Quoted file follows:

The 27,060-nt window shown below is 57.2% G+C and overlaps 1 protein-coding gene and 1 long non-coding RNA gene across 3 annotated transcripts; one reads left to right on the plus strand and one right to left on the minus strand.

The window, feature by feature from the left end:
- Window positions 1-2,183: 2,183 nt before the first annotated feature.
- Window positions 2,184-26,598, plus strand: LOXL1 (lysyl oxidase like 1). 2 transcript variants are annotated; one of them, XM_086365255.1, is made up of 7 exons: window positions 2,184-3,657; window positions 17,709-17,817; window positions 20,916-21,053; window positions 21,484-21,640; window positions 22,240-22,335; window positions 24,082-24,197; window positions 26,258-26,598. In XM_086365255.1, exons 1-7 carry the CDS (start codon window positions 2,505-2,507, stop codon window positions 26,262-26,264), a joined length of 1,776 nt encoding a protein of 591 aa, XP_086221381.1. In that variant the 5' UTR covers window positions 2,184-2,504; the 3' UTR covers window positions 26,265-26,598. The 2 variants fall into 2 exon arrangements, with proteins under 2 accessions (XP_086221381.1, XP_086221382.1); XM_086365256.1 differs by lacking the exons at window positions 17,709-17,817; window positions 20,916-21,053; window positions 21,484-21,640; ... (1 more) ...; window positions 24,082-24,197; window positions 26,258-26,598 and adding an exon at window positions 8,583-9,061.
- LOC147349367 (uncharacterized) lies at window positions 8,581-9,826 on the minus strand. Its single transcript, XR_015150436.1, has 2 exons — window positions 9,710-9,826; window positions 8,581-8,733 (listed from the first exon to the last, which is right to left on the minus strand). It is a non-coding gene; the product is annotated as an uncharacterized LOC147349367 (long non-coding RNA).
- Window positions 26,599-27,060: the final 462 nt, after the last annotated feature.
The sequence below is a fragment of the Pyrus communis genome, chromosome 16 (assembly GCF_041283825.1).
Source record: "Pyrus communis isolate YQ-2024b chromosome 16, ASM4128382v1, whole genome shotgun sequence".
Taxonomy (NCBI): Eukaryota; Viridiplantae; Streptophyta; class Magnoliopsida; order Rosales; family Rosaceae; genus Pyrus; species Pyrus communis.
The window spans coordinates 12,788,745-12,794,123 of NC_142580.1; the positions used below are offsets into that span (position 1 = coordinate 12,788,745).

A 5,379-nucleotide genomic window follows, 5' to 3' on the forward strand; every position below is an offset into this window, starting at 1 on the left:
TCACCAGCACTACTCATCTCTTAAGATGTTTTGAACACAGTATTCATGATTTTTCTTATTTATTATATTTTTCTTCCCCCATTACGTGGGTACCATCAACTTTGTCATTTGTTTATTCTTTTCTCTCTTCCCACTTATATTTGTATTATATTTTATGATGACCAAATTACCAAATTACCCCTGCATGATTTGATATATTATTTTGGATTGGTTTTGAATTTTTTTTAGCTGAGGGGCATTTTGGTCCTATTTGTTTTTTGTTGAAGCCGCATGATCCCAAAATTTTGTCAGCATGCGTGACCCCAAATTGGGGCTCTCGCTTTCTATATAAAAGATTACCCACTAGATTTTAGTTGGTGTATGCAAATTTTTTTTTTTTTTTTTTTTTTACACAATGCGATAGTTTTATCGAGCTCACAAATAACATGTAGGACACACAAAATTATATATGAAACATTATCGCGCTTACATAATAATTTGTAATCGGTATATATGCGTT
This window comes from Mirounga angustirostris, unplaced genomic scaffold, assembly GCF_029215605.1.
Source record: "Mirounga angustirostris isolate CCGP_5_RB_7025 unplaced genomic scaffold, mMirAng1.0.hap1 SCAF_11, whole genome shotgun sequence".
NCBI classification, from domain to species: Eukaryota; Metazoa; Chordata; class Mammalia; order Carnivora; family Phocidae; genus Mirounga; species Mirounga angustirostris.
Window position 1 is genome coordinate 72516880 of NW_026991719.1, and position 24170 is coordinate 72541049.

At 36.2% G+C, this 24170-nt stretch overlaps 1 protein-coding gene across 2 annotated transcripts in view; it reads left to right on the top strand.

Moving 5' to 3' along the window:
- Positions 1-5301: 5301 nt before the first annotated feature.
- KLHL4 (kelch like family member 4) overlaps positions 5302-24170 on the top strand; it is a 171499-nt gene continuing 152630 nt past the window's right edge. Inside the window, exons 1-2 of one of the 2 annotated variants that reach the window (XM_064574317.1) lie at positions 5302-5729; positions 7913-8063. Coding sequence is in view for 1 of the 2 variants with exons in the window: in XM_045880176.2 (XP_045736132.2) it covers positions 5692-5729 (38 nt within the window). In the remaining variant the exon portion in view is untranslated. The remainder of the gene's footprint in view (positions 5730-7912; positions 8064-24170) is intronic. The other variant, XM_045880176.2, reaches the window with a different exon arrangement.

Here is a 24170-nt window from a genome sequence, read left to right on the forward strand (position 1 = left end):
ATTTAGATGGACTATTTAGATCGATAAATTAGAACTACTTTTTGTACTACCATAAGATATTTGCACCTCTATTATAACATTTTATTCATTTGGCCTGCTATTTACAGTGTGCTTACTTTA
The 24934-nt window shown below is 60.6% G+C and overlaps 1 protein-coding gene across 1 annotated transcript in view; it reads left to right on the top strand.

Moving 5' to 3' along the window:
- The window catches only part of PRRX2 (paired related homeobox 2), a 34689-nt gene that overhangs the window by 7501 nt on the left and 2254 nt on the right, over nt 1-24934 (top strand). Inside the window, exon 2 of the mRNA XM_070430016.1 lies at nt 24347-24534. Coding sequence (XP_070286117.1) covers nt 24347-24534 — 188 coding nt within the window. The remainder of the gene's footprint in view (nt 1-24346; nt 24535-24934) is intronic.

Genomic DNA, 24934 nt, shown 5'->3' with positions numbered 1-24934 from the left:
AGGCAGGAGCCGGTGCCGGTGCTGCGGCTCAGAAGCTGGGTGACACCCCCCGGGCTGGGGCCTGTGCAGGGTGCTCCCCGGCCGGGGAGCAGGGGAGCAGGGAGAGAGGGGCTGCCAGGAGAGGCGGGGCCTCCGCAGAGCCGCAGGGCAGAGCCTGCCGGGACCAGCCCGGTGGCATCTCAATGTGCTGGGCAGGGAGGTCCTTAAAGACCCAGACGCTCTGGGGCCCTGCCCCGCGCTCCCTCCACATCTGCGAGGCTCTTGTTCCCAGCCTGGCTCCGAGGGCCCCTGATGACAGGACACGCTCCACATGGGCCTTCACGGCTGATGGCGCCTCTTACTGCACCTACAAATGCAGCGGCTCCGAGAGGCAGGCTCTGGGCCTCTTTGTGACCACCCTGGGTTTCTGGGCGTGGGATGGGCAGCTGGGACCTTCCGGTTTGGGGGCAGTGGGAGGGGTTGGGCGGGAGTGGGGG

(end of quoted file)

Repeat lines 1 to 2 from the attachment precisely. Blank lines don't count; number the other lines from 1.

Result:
The 27,060-nt window shown below is 57.2% G+C and overlaps 1 protein-coding gene and 1 long non-coding RNA gene across 3 annotated transcripts; one reads left to right on the plus strand and one right to left on the minus strand.

The window, feature by feature from the left end: